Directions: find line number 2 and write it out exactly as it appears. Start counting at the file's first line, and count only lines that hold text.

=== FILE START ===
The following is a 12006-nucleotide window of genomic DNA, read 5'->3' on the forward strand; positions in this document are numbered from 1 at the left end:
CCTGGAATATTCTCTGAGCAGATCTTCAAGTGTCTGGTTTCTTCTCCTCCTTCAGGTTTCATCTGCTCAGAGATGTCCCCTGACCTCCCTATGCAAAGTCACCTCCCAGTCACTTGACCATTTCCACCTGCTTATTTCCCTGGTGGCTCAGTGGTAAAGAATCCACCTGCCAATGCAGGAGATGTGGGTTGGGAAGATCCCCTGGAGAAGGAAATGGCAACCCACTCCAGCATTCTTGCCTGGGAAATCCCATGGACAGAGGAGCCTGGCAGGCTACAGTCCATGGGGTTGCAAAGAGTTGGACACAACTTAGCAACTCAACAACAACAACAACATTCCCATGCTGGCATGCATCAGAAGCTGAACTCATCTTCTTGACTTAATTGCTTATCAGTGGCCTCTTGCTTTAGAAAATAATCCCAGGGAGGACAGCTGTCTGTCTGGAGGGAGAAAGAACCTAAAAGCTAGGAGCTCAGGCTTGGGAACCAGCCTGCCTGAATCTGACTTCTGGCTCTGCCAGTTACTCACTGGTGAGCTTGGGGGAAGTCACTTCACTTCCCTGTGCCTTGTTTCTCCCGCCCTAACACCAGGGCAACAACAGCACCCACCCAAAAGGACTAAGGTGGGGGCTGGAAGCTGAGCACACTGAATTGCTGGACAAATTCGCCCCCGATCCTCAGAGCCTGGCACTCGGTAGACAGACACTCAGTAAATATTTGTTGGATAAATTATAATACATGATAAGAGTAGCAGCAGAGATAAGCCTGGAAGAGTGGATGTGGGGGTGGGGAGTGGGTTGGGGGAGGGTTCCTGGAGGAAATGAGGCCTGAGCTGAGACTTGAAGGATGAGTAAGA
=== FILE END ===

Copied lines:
CCTGGAATATTCTCTGAGCAGATCTTCAAGTGTCTGGTTTCTTCTCCTCCTTCAGGTTTCATCTGCTCAGAGATGTCCCCTGACCTCCCTATGCAAAGTCACCTCCCAGTCACTTGACCATTTCCACCTGCTTATTTCCCTGGTGGCTCAGTGGTAAAGAATCCACCTGCCAATGCAGGAGATGTGGGTTGGGAAGATCCCCTGGAGAAGGAAATGGCAACCCACTCCAGCATTCTTGCCTGGGAAATCCCATGGACAGAGGAGCCTGGCAGGCTACAGTCCATGGGGTTGCAAAGAGTTGGACACAACTTAGCAACTCAACAACAACAACAACATTCCCATGCTGGCATGCATCAGAAGCTGAACTCATCTTCTTGACTTAATTGCTTATCAGTGGCCTCTTGCTTTAGAAAATAATCCCAGGGAGGACAGCTGTCTGTCTGGAGGGAGAAAGAACCTAAAAGCTAGGAGCTCAGGCTTGGGAACCAGCCTGCCTGAATCTGACTTCTGGCTCTGCCAGTTACTCACTGGTGAGCTTGGGGGAAGTCACTTCACTTCCCTGTGCCTTGTTTCTCCCGCCCTAACACCAGGGCAACAACAGCACCCACCCAAAAGGACTAAGGTGGGGGCTGGAAGCTGAGCACACTGAATTGCTGGACAAATTCGCCCCCGATCCTCAGAGCCTGGCACTCGGTAGACAGACACTCAGTAAATATTTGTTGGATAAATTATAATACATGATAAGAGTAGCAGCAGAGATAAGCCTGGAAGAGTGGATGTGGGGGTGGGGAGTGGGTTGGGGGAGGGTTCCTGGAGGAAATGAGGCCTGAGCTGAGACTTGAAGGATGAGTAAGA